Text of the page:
NOT too long ago, on the blustery day the Cape succumbed to a glorious thunder-and-lightening storm, I visited mesmerising Babylonstoren in the Drakenstein Valley of the Cape Winelands. It wasn’t a personal meander of my own choosing, even though I am extremely partial to those as I simply love this extraordinary place. It was on invitation, to launch a rather special book, The Garden of Babylonstoren (Struik Lifestyle, R400), which celebrates this iconic fruit and vegetable garden and lays bare its story in all its glory.
The launch took the form of a guided tour by down-to-earth head gardener Liesl van der Walt, accompanied by renowned South African garden designer Franchesca Watson (who, with Babylonstoren, wrote the text) and multi-talented garden photographer Heidi Bertish, who took many of the photographs.
Their love and respect for this splendid space is apparent. Says Franchesca: “The way Babylonstoren expresses itself visually is inordinately charming. Every material is simple and intrinsic, nothing is smart or clever or tacky , everything is understandable and filled with sincerity: it is a generous place.”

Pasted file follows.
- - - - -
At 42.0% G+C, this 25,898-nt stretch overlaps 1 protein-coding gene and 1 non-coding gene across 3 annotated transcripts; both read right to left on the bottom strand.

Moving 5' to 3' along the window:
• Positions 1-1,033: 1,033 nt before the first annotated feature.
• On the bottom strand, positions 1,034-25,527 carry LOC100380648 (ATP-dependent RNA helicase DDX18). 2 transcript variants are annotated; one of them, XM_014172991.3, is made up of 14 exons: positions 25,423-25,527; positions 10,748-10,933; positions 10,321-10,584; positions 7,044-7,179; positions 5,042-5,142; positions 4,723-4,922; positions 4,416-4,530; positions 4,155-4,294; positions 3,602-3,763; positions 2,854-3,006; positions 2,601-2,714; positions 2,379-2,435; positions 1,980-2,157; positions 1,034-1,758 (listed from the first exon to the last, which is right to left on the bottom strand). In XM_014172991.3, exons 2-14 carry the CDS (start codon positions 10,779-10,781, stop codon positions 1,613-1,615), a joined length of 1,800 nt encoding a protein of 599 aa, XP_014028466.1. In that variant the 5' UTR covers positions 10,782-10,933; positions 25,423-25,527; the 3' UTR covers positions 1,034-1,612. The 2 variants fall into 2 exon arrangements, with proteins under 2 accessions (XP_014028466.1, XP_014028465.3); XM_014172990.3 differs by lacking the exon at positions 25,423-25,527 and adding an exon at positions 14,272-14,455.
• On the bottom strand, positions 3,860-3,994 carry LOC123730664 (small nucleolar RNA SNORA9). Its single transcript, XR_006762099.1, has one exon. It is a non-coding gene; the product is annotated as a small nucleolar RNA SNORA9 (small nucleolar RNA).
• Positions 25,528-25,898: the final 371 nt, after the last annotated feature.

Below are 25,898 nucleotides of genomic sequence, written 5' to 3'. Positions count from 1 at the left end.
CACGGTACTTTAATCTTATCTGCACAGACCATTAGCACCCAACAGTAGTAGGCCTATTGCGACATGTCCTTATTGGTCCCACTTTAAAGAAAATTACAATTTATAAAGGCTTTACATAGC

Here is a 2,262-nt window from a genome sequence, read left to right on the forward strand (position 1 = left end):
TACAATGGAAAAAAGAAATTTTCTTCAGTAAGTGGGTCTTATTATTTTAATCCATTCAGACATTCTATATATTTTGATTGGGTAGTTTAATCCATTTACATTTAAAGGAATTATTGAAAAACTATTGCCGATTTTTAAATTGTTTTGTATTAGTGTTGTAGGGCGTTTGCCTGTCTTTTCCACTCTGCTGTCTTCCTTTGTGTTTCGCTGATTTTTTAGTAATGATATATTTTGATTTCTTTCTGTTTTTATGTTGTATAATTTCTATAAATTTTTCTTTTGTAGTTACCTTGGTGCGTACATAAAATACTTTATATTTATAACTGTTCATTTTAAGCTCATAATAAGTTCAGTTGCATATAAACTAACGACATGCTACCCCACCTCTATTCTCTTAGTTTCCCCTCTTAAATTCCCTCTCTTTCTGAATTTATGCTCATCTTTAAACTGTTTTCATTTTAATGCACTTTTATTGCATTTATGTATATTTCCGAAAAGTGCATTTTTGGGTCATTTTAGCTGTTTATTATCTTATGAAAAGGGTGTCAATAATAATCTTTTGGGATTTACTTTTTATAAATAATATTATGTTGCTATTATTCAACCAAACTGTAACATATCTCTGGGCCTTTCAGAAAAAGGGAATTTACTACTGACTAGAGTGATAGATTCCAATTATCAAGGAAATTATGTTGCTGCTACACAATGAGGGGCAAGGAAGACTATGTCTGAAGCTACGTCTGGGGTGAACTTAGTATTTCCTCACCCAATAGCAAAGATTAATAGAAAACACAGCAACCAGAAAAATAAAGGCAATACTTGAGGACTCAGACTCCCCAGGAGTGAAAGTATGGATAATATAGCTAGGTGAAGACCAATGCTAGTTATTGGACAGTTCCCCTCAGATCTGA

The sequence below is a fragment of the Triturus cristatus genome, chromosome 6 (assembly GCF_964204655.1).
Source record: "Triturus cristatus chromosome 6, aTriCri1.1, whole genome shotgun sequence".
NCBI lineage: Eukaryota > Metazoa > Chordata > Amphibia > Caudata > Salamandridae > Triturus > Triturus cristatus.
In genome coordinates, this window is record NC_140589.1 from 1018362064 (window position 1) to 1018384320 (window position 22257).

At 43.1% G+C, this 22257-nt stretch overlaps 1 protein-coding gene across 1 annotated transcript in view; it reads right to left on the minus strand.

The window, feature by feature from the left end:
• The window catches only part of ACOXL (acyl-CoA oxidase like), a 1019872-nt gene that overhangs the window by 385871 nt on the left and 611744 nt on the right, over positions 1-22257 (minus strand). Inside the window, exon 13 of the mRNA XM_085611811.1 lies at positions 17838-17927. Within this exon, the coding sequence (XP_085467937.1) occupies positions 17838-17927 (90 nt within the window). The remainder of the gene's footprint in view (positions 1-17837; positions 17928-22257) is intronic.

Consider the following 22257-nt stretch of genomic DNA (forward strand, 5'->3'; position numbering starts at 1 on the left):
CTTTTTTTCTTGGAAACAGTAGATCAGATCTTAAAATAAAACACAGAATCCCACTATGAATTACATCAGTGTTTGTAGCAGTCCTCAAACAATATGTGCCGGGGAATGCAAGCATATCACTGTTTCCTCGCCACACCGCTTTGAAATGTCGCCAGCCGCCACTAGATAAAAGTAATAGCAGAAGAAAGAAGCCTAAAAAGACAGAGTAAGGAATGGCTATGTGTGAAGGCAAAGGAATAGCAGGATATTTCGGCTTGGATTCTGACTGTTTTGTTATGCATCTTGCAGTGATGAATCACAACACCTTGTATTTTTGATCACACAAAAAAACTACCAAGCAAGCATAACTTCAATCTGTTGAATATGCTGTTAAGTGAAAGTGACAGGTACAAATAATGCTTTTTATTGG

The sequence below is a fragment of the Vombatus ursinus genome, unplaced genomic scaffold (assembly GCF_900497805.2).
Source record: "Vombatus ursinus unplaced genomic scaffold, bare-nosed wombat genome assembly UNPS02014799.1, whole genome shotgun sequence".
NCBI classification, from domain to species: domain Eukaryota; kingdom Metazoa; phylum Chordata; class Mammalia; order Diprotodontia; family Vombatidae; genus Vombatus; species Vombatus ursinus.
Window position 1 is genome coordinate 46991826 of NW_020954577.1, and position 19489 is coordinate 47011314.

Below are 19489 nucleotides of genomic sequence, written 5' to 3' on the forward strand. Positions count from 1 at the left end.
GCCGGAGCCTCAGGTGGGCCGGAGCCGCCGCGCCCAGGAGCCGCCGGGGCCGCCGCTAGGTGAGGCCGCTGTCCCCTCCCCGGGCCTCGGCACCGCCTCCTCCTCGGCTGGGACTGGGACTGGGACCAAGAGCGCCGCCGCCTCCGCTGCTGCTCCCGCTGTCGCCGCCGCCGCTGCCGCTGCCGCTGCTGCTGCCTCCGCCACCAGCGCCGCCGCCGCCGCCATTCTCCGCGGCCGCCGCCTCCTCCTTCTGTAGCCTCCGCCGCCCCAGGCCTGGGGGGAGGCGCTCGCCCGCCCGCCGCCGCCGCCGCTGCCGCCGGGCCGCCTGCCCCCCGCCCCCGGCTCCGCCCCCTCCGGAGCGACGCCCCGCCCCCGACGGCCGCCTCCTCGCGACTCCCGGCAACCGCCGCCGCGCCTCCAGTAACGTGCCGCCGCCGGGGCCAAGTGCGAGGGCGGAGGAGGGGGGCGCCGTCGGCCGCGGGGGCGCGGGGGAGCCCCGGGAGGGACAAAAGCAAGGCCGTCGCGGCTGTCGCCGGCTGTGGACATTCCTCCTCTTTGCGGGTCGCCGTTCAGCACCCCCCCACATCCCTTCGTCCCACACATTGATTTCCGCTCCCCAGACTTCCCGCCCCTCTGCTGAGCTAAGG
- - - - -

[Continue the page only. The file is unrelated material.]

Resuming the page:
Heidi, who had a strong affinity with the garden before she landed her “dream commission”, picks up on this theme. “It is a garden for everyone – a generous space that appeals across all ages and cultures yet is quintessentially South African. It is a garden with a strong design handwriting and consistent vision, imbued with the heart and style of the many talented people that innovate, create and maintain it.”